I married a woman who was born without toes.
She walks a little funny and she’s not much of a dancer, but neither am I.
Charlotte, toes or no toes, has taught me a lot about life. She believes in me! She encouraged me to become a shoemaker, something I’d always dreamed of but lacked the confidence to pursue. She worked her fingers - she has a full set of those - to the bone at crappy jobs, waitressing and cleaning offices, while I attended a vocational program to learn everything about shoes.
Charlotte told people I was going to Shoe College.
I was soon able to open my own shoe repair shop. It’s doing okay, but lots of folks don’t wear leather shoes anymore, just sneakers or flip-flops. When those wear out, they simply throw them away, they don’t bring them to me, that’s for damn sure! When I get all worked up about stuff like that and begin to feel sorry for myself, Charlotte reminds me to accept with grace those things I can’t change but find the courage to change those things that should be changed and figure out which is which.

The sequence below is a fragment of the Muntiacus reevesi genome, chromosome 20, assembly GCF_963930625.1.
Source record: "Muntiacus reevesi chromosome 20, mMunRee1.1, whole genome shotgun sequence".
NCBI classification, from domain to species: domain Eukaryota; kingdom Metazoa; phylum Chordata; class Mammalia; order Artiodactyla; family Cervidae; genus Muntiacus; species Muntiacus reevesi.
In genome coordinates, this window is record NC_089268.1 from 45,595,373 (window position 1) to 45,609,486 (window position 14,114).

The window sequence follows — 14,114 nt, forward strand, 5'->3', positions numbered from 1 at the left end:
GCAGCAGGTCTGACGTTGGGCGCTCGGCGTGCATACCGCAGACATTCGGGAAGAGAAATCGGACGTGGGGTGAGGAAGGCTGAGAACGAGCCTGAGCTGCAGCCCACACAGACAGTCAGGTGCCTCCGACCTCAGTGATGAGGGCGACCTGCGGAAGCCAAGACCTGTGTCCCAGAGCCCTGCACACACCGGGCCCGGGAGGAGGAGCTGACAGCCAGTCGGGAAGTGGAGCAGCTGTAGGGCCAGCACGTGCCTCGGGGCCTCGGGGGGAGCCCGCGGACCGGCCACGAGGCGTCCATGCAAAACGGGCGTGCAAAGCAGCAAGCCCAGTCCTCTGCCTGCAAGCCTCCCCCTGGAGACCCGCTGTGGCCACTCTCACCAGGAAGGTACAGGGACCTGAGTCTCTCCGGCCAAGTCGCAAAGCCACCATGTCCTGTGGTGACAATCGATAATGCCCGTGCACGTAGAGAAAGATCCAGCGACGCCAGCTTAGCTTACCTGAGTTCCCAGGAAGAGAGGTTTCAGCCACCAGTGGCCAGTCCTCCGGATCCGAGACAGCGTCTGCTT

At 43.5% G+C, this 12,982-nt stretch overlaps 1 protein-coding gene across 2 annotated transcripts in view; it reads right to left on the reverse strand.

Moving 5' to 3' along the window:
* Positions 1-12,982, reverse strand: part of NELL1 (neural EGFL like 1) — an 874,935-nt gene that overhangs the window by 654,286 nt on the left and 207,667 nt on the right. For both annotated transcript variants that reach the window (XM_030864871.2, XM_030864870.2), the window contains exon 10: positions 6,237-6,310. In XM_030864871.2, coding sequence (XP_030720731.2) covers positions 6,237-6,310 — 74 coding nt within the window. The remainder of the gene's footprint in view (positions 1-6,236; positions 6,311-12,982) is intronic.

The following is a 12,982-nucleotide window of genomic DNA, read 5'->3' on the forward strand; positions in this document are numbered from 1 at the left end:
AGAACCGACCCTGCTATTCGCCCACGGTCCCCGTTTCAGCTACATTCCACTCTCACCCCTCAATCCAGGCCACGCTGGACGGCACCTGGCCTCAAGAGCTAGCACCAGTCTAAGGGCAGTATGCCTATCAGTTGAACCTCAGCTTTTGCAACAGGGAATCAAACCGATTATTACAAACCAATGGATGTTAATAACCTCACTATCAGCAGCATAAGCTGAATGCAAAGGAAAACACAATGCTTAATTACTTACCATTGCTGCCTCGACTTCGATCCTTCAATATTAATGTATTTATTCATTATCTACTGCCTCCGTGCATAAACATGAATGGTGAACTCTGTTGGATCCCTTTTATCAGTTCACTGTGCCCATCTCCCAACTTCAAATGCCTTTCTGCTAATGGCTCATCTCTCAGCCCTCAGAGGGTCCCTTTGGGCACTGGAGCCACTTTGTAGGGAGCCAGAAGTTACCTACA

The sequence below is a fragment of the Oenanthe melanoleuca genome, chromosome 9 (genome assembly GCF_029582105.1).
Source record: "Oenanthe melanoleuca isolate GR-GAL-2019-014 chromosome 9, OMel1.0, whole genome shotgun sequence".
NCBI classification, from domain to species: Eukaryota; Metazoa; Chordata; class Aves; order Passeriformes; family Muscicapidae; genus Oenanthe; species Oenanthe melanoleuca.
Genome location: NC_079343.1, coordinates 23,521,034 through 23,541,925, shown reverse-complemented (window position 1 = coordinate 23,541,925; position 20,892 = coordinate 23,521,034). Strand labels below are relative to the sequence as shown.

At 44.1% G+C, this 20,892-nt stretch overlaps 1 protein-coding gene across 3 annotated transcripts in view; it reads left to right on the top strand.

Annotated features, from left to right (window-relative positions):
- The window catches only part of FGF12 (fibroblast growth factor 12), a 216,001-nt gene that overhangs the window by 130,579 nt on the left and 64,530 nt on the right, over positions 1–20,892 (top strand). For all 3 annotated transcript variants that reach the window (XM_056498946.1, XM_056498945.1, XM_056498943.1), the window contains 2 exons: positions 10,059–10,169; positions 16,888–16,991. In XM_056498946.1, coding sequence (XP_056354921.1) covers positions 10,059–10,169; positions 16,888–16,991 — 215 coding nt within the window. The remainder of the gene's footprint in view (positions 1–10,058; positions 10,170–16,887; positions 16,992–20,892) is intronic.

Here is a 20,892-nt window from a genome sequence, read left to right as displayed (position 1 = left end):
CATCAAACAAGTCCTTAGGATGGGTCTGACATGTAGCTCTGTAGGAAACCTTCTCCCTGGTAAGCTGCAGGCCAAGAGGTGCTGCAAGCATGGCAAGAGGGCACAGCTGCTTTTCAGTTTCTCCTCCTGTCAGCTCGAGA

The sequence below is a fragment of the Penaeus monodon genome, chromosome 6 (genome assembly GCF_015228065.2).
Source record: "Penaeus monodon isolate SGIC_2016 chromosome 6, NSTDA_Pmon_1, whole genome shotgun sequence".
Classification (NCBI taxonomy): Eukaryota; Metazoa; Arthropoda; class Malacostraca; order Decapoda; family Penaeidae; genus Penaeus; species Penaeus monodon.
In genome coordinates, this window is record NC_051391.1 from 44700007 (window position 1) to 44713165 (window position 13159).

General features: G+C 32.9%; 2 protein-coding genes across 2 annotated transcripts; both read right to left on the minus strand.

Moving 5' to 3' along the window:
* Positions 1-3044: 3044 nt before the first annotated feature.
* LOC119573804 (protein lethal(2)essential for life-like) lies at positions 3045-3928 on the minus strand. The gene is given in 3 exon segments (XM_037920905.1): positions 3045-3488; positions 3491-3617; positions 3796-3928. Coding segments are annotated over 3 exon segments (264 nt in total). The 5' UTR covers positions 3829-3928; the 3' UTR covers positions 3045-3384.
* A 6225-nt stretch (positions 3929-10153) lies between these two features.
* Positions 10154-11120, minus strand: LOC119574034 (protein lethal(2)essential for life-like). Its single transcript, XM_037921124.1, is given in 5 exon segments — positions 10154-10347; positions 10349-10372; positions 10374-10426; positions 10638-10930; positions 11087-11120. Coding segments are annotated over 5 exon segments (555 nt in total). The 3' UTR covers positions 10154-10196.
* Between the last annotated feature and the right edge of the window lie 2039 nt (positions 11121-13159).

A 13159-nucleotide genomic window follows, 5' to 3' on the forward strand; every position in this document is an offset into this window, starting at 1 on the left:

I promise her I’ll try.
Our two children came along before we planned to have any. “Because somebody couldn’t keep it in his pants,” says Charlotte.
Our daughter Robin is perfect, cute as can be, but little Billy only has three toes on one foot and just a big toe on the other. He’s crazy about sports, though. I often watch through the window as he dribbles a ball around our tiny backyard, but those missing toes make it difficult.
Billy runs crookedly. Sometimes he’ll swerve suddenly and crash into our fence, and if he gets going too fast he’s likely to tip right over. When I see him fall down it breaks my heart and I want to rush outside and scoop him up in my arms. But what would I tell him? I’m sorry about your toes? Accept with grace those things you can’t change?
Billy’s birthday is coming soon and lately, after I lock the door of the shop and hang the SORRY, WE’RE CLOSED sign in the window, I sit at my workbench and work on his birthday present. I’m building, from scratch, a special pair of shoes for him. They look just like regular shoes, but inside, where Billy’s toes should be, I’ve sewn leather pockets that I’ll fill with lead to simulate the weight and shape of the toes he doesn’t have.
I’m hoping, when he wears these shoes, Billy will run straight and true.
published 23 February 2011